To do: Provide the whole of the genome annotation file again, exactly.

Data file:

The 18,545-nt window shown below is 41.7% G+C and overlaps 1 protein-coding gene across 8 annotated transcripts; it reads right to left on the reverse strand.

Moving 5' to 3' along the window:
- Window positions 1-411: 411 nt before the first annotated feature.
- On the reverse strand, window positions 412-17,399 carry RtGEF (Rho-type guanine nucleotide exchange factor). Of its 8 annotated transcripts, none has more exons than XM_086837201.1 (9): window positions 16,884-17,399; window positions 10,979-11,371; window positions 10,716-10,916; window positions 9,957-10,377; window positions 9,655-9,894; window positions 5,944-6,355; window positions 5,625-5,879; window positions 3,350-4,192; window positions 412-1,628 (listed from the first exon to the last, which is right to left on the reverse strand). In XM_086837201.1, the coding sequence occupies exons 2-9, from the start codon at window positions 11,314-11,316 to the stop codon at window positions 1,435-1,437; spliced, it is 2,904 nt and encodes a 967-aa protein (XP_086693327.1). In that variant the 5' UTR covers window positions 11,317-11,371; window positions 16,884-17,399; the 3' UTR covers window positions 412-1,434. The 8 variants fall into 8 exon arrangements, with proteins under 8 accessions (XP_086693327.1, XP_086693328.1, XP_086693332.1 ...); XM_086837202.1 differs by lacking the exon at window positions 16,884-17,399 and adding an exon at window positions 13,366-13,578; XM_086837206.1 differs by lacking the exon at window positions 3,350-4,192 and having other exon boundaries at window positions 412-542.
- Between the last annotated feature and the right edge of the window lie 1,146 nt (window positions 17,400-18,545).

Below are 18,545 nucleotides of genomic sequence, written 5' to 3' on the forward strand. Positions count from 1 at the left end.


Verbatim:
The 18,545-nt window shown below is 41.7% G+C and overlaps 1 protein-coding gene across 8 annotated transcripts; it reads right to left on the reverse strand.

Moving 5' to 3' along the window:
- Window positions 1-411: 411 nt before the first annotated feature.
- On the reverse strand, window positions 412-17,399 carry RtGEF (Rho-type guanine nucleotide exchange factor). Of its 8 annotated transcripts, none has more exons than XM_086837201.1 (9): window positions 16,884-17,399; window positions 10,979-11,371; window positions 10,716-10,916; window positions 9,957-10,377; window positions 9,655-9,894; window positions 5,944-6,355; window positions 5,625-5,879; window positions 3,350-4,192; window positions 412-1,628 (listed from the first exon to the last, which is right to left on the reverse strand). In XM_086837201.1, the coding sequence occupies exons 2-9, from the start codon at window positions 11,314-11,316 to the stop codon at window positions 1,435-1,437; spliced, it is 2,904 nt and encodes a 967-aa protein (XP_086693327.1). In that variant the 5' UTR covers window positions 11,317-11,371; window positions 16,884-17,399; the 3' UTR covers window positions 412-1,434. The 8 variants fall into 8 exon arrangements, with proteins under 8 accessions (XP_086693327.1, XP_086693328.1, XP_086693332.1 ...); XM_086837202.1 differs by lacking the exon at window positions 16,884-17,399 and adding an exon at window positions 13,366-13,578; XM_086837206.1 differs by lacking the exon at window positions 3,350-4,192 and having other exon boundaries at window positions 412-542.
- Between the last annotated feature and the right edge of the window lie 1,146 nt (window positions 17,400-18,545).

Below are 18,545 nucleotides of genomic sequence, written 5' to 3' on the forward strand. Positions count from 1 at the left end.